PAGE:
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Law lets city remove hazards from homes

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A new Honolulu law will make it easier for the city to remove abandoned vehicles from front yards or get rid of fire hazards like dead wood and overhanging trees.

Under the law, people may complain to the city Department of Planning and Permitting about a messy neighbor if the situation is causing unsafe or unsanitary conditions, or interferes with the quiet enjoyment of a residential property.

After investigating and obtaining a court order, the department could forcibly remove hazards from a property and charge the violating homeowner for the cost of the cleanup. Until now, the department could only issue fines, place a lien on a home and then take the violating property owner into foreclosure.

Honolulu Mayor Kirk Caldwell signed the legislation last week, KITV reported.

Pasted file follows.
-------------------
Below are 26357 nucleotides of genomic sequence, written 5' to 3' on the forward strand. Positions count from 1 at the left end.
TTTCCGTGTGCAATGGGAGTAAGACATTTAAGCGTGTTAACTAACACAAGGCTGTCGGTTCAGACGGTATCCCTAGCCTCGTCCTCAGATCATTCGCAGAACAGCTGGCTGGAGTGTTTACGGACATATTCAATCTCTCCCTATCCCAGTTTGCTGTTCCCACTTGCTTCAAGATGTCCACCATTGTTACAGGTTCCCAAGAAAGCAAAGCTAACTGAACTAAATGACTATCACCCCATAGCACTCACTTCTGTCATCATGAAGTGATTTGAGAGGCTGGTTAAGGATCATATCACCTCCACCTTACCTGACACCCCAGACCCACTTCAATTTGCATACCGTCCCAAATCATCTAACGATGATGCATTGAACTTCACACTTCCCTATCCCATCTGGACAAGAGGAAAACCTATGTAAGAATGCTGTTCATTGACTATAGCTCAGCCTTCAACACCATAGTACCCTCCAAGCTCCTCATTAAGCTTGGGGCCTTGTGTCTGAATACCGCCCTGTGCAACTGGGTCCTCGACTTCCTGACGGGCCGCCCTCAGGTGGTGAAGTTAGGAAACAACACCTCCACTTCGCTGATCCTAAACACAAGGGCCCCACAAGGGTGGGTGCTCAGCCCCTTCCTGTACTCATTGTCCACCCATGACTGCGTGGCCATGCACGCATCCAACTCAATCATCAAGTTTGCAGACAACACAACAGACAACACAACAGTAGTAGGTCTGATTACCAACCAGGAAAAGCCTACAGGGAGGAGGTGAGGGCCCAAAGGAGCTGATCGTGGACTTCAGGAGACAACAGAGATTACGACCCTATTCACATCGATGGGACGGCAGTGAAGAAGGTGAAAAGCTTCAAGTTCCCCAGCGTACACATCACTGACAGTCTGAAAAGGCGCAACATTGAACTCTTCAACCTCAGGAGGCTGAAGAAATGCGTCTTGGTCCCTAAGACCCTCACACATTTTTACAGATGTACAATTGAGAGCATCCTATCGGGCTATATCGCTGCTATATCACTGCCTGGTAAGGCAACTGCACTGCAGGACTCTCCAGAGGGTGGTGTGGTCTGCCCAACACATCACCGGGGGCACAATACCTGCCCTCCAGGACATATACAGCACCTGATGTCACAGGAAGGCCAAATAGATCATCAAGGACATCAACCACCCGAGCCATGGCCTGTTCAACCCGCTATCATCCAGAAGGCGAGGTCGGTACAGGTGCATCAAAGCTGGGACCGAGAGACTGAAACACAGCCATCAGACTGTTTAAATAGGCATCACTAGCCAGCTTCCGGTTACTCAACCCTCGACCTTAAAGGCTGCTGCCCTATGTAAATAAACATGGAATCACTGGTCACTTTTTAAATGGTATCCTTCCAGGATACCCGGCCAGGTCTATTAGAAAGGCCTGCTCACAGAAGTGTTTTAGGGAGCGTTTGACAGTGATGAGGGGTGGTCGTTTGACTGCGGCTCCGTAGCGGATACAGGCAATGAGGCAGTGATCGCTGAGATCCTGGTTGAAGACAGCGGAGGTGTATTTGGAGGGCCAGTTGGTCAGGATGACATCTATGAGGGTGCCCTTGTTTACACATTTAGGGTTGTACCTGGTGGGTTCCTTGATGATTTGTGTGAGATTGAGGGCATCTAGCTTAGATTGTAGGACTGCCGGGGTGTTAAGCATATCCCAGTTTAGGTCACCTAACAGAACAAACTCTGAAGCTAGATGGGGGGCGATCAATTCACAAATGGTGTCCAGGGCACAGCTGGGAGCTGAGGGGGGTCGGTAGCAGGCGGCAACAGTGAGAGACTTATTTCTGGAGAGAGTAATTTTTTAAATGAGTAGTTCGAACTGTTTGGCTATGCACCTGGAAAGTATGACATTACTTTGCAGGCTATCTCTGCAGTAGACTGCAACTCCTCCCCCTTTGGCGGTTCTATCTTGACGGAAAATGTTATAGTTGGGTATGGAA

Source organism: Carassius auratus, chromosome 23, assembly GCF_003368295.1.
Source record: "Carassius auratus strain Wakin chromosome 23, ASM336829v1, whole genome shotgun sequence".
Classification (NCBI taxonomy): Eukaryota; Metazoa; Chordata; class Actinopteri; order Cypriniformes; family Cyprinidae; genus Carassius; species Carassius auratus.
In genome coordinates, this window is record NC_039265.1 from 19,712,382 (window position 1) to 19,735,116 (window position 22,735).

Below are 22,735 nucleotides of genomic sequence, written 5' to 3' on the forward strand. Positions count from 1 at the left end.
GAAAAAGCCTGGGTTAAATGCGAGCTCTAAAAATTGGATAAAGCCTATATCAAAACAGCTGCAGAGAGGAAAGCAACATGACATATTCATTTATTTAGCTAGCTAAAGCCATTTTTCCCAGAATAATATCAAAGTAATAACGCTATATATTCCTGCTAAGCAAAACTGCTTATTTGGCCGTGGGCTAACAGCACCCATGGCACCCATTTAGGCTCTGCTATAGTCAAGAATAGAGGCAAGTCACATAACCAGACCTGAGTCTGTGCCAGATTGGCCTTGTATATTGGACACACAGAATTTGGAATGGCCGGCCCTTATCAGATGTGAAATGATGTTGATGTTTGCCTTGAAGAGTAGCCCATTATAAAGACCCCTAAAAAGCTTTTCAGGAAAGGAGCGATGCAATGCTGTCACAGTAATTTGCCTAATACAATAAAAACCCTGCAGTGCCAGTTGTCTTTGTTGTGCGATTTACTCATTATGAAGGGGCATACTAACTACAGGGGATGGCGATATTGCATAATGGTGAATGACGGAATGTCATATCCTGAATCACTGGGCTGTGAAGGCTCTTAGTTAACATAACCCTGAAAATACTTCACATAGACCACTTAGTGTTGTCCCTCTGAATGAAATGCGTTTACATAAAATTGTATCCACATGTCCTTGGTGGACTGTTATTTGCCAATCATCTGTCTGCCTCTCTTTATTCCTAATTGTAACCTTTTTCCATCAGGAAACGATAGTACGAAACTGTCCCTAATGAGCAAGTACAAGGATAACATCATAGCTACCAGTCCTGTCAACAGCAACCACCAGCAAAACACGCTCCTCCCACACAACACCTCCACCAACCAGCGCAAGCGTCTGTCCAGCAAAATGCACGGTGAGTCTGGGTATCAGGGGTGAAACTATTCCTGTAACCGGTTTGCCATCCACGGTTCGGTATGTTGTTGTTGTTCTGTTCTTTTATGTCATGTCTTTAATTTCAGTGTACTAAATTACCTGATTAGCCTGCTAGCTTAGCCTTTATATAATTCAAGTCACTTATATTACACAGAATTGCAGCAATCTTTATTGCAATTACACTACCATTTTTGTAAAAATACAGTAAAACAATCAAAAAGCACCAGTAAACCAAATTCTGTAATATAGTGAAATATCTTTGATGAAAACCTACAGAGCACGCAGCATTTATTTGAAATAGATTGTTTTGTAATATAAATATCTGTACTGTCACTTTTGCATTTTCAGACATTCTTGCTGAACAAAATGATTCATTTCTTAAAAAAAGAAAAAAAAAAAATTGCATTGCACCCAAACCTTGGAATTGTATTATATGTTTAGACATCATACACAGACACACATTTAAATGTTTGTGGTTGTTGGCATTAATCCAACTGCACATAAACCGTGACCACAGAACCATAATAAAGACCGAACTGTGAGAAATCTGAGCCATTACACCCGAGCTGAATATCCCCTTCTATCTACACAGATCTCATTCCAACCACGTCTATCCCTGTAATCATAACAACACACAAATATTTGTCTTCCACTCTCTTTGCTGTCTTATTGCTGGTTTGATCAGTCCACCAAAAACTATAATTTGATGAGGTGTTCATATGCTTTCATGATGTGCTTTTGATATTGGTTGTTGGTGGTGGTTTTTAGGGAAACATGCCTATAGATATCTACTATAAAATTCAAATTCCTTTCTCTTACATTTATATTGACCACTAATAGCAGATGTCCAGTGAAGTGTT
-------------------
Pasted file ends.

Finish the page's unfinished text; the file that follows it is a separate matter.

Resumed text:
The new law could offer hope to Tim Garry of Kalihi-Palama, who lives next door to an elderly man who Garry said has become a hoarder over the past four or five years. His neighbor’s property is filled with construction debris, wood stumps and old appliances, Garry said.

Garry filed a complaint in May. The city later issued a notice of violation against his neighbor.

The city extended the deadline for addressing the violation because the property’s owner is elderly. The notice is still pending.

George Atta, the department’s director, said the new law provides the city with a tool between civil fines and foreclosure.

"We don’t want to make people homeless, so this provides an option of fixing the problem without going all the way to foreclosure," he said.

Still, new rules and funding must be worked out before the city can begin enforcing the law, Atta said.

Forcibly removing a hazard from someone’s disheveled home would require a storage facility for any items deemed valuable, as well as an outside contractor to remove debris, he said. In addition, the department would have to document the removal on video to protect the city from potential lawsuits.

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